In due course GHQ Home Forces became GHQ 21st Army Group which returned to St. Paul’s School by which time (1943) Wentworth had become HQ SHAEF (Rear). Supreme Headquarters Allied Expeditionary Force was the overall allied command for the invasion of Europe consisting mainly of British, Canadian and US forces and other allies. The main headquarters was at HMS Dryad at Southwick Park on Portsdown Hill (Portsmouth) and Wentworth was the rear (support and admin) headquarters. Following the successful occupation of Europe, SHAEF rear joined SHAEF HQ in Europe thus leaving the Wentworth bunker empty.
Files in the Public Record Office indicate the bunker was constructed in anticipation of a devastating bombardment and resulting evacuation of London. Its location is just south of Wentworth House (now the club house for the golf course) and consists of twin segmental cast iron tubes, taken from London Transport stock, about 100 metres long, separated by a smaller diameter access tunnel. The latter connects to a ramp and stairs up to the surface adjacent to Wentworth House; from here a covered walkway was constructed to give access into the bunker from inside the house, this was built of brick to match the brick of the house.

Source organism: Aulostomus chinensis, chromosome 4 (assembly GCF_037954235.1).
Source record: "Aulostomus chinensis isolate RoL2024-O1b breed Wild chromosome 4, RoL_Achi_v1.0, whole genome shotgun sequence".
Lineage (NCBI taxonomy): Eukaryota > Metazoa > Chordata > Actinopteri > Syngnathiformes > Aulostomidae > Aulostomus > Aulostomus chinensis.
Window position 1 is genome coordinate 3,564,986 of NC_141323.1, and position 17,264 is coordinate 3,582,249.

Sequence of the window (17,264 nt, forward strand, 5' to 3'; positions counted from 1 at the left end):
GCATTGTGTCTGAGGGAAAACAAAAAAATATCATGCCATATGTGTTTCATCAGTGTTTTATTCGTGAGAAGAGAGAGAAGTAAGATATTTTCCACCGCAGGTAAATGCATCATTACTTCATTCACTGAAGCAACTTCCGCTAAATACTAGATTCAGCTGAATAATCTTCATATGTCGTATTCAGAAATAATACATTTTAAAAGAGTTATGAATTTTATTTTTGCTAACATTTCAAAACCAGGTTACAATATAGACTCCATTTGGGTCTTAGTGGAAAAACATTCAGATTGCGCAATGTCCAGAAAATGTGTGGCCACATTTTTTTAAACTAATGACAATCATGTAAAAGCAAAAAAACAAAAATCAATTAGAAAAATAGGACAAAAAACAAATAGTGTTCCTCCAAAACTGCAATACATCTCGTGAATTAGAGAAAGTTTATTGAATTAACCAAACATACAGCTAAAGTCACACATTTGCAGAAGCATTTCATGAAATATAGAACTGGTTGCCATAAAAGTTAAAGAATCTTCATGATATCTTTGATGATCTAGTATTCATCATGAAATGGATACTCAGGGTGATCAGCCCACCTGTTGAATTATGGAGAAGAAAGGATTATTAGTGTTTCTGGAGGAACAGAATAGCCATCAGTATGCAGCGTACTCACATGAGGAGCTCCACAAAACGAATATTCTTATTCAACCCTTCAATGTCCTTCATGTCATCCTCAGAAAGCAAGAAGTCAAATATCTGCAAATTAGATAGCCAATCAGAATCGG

At the other end of the bunker there is a similar ramp and stairs up to an emergency exit blockhouse at the edge of Wentworth Drive, the access road to the house. The whole bunker is protected on the surface by a massive bombproof ‘burster’ slab with a brick ventilation tower with a cowl protruding. In the tunnels below the air was drawn through under floor channels with vertical riser ducts in the central partition walls in each room to a grill high in the wall. The under floor channels are joined under the plant room.
At the end of the war Wentworth House was handed back to the golf club and the military use of the tunnels ceased. It is unclear if the golf club ever used the tunnels although post war lighting has at some time been installed. By the 1970’s both entrances had been sealed by the Golf Club although the entrance on Wentworth Drive has been sporadically open since then despite attempts by the Golf Club to prevent access and graffiti over many of the walls indicate the tunnels have been visited over a long period by local children and other explorers.
The burster slab above the bunker is now used as a car park and all evidence of the ventilation tower has been removed. The covered walkway linking the main entrance into the bunker has been demolished and the entrance into the tunnels has been securely sealed with brick and concrete. The entrance on Wentworth Drive is also currently sealed and the club vigorously oppose any request for access although they did open the bunker for the press in 1987.